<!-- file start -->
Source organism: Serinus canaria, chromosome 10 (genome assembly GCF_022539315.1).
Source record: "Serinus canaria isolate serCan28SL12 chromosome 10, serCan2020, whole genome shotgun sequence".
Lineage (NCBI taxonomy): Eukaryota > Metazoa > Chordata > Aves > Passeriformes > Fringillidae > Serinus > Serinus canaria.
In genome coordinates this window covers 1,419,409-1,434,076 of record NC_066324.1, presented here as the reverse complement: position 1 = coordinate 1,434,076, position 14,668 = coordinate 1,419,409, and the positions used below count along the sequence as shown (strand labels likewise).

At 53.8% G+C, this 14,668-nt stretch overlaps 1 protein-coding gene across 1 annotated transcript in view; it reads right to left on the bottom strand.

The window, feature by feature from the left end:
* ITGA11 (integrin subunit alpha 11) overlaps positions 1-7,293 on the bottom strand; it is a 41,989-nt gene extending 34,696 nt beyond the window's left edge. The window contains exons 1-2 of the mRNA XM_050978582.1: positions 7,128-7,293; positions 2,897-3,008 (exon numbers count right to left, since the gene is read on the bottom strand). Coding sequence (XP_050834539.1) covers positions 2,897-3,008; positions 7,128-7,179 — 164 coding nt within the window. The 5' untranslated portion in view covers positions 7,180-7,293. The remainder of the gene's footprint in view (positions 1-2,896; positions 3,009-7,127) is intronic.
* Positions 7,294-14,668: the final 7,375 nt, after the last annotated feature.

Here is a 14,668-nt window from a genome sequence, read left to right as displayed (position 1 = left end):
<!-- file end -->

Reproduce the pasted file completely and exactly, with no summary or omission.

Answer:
Source organism: Serinus canaria, chromosome 10 (genome assembly GCF_022539315.1).
Source record: "Serinus canaria isolate serCan28SL12 chromosome 10, serCan2020, whole genome shotgun sequence".
Lineage (NCBI taxonomy): Eukaryota > Metazoa > Chordata > Aves > Passeriformes > Fringillidae > Serinus > Serinus canaria.
In genome coordinates this window covers 1,419,409-1,434,076 of record NC_066324.1, presented here as the reverse complement: position 1 = coordinate 1,434,076, position 14,668 = coordinate 1,419,409, and the positions used below count along the sequence as shown (strand labels likewise).

At 53.8% G+C, this 14,668-nt stretch overlaps 1 protein-coding gene across 1 annotated transcript in view; it reads right to left on the bottom strand.

The window, feature by feature from the left end:
* ITGA11 (integrin subunit alpha 11) overlaps positions 1-7,293 on the bottom strand; it is a 41,989-nt gene extending 34,696 nt beyond the window's left edge. The window contains exons 1-2 of the mRNA XM_050978582.1: positions 7,128-7,293; positions 2,897-3,008 (exon numbers count right to left, since the gene is read on the bottom strand). Coding sequence (XP_050834539.1) covers positions 2,897-3,008; positions 7,128-7,179 — 164 coding nt within the window. The 5' untranslated portion in view covers positions 7,180-7,293. The remainder of the gene's footprint in view (positions 1-2,896; positions 3,009-7,127) is intronic.
* Positions 7,294-14,668: the final 7,375 nt, after the last annotated feature.

Here is a 14,668-nt window from a genome sequence, read left to right as displayed (position 1 = left end):